Yacht security: safe as houses?

Should you be concerned about your own potential vulnerabilities onboard, both digital and physical?

Photography by iStock

06 July 2017


As yachting becomes more visible in the mainstream media and digital cyberattacks are more widespread, should you be concerned about your own potential vulnerabilities onboard, both digital and physical? Ocean spoke with Innes Miller, Technical Manager at marine security technology firm MarineGuard Systems about increasing risks.

Q. Have you noticed any changes in the interest people are paying to security of superyachts in terms of technology and communications systems? If so, what?
A. We have seen an increasing demand for a high level of security, which reflects the increased global threat level and political uncertainty which are a feature of today’s environment. Requests for diver detection, long-range thermal imaging and personnel tracking as part of systems are showing the increased concern of both third and first party attacks. Enquiries for drone detection and disruption systems are also showing a significant demand; a threat which was not considered by the market until recently.


Q. Do enough people understand the potential threats to their personal and business security in a marine leisure setting?
A. Those clients who have dedicated security teams are already requesting systems to protect against these risks, which tend to be associated with the larger yachts. We are, however, seeing that as the yachts are increasing in size, those with mid-sized vessels tend not to consider the full implications of protecting the family members they may have onboard and therefore are relying on traditional systems to protect them, which may not be effective against trained professional assailants.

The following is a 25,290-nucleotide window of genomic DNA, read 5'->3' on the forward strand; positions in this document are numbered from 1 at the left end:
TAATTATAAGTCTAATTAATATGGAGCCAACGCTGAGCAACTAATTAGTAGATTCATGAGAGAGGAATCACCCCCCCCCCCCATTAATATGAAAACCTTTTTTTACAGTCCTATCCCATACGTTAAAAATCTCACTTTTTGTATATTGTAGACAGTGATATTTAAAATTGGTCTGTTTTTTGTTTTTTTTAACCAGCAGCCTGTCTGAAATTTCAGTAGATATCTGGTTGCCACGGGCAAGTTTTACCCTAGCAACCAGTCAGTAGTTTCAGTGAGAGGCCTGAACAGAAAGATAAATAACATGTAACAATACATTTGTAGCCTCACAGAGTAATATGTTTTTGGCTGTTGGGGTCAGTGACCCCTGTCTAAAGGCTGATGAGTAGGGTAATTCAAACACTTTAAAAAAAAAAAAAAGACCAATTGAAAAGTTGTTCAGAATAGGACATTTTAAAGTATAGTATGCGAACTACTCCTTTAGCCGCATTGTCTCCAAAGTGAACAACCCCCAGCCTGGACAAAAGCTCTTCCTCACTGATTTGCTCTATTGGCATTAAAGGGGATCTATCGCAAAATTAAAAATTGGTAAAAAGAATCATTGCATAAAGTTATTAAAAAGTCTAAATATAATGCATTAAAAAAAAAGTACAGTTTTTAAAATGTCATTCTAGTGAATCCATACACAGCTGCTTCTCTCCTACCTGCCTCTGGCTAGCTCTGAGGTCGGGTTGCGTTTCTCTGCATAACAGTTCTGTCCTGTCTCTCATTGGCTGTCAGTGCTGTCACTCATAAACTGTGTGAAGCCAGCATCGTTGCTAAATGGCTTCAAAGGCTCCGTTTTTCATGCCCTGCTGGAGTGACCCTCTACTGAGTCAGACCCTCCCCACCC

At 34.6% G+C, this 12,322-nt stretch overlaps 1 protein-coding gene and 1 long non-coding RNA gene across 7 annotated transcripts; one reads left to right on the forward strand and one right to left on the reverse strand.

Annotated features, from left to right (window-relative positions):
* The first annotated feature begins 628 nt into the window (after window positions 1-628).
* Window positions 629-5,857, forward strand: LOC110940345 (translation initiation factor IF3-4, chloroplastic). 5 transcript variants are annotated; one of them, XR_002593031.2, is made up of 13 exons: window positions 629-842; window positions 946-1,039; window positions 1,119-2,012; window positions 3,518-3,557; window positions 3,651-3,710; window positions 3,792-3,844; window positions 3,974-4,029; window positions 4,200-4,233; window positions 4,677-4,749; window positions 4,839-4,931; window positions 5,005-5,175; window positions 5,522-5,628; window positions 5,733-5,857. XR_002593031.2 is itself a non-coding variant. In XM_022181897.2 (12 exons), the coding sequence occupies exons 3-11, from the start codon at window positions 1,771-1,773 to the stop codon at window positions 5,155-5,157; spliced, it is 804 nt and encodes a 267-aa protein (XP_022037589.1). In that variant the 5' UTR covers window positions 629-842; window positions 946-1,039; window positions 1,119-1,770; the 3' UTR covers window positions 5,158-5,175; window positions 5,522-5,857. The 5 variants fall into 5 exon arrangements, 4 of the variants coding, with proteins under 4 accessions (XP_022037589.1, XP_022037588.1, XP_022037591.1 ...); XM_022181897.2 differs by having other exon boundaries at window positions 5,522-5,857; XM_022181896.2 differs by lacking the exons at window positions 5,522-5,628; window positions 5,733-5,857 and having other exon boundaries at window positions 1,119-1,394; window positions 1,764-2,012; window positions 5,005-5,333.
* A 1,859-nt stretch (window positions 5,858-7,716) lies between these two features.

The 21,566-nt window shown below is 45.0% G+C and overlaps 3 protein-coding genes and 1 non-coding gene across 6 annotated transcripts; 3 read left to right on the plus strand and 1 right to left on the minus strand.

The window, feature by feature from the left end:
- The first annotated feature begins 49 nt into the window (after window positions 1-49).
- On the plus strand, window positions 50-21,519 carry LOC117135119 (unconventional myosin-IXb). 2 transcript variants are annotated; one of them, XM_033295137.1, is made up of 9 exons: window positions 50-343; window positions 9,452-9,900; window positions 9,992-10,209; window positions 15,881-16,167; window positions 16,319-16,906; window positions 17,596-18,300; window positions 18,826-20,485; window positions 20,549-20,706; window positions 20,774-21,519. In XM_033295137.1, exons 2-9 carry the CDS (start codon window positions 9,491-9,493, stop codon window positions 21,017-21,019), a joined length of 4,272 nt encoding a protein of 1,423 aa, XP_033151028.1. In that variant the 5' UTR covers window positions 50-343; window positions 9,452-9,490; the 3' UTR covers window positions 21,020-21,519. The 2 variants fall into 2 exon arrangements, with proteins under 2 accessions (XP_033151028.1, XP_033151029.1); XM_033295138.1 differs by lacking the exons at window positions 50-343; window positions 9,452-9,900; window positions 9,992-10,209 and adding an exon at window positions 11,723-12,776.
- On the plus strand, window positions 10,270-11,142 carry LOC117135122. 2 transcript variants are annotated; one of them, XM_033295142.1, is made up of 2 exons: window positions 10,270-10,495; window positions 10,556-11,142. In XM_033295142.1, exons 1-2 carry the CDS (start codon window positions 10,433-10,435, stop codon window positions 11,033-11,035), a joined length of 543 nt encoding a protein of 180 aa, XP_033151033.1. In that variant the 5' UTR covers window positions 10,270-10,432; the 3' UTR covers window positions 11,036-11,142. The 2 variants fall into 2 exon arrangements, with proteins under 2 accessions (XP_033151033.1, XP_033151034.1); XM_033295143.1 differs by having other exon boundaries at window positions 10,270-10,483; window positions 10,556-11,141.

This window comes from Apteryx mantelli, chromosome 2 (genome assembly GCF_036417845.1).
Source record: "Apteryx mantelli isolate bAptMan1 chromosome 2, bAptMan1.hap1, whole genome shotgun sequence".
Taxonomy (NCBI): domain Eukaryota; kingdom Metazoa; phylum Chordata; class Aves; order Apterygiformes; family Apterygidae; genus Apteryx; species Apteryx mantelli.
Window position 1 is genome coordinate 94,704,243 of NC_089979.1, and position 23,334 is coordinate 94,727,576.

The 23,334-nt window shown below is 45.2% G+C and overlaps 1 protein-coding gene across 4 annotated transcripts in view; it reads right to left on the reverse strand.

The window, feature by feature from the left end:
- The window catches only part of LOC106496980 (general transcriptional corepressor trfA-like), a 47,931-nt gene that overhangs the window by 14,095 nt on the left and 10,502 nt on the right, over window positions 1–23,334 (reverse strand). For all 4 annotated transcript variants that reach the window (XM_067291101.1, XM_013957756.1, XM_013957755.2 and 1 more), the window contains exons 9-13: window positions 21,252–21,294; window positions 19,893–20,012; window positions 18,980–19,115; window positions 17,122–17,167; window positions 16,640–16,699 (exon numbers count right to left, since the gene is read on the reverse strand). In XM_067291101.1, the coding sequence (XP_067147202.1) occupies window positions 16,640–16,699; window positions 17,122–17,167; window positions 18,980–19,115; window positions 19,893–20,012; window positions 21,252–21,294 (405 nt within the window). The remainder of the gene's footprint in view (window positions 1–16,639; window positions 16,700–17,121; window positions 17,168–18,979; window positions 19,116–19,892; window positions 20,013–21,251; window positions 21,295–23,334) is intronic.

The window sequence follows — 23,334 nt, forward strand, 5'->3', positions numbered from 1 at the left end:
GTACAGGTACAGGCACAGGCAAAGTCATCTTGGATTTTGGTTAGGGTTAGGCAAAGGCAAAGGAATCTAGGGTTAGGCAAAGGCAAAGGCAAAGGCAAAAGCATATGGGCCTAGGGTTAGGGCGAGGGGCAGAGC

Q. What’s the single biggest security threat for superyachts, technologically speaking?
A. In one word, drones. In the last few years the technology has been improving at a great speed, even leisure users can purchase and acquire a device capable of carrying a significant payload over a surprisingly far distance. The flexibility of a drone as an attack device can present significant threats, from unwanted photography to introducing a harmful payload to a vessel.

Q. Are there any exciting new security technologies that you have been or are keen to implement on yachts, and if so what are these?
A. Drone detection and disruption has been an area of significant development and activity, and is still underspecified by those considering yacht security. Another exciting development is personnel and asset tracking systems, utilising wireless technology, which we are currently including in security systems.

Q. If you could give one piece of simple, practical advice that anyone could implement on their boats or yachts to add a layer of protection, what would this be?
A. Security can only be as strong as the yacht design allows it to be, consider security seriously when starting to design the yacht, especially separating crew and guest areas and reducing points of low freeboard with direct access to entry points.

Q. What’s new and on the horizon for MarineGuard?
A. These are exciting times for MarineGuard; with the team expanding in Germany and Holland, there is a buzz of growth and excitement within the team. To accommodate this, we are moving into new premises which in turn will also support our extensive R&D function.


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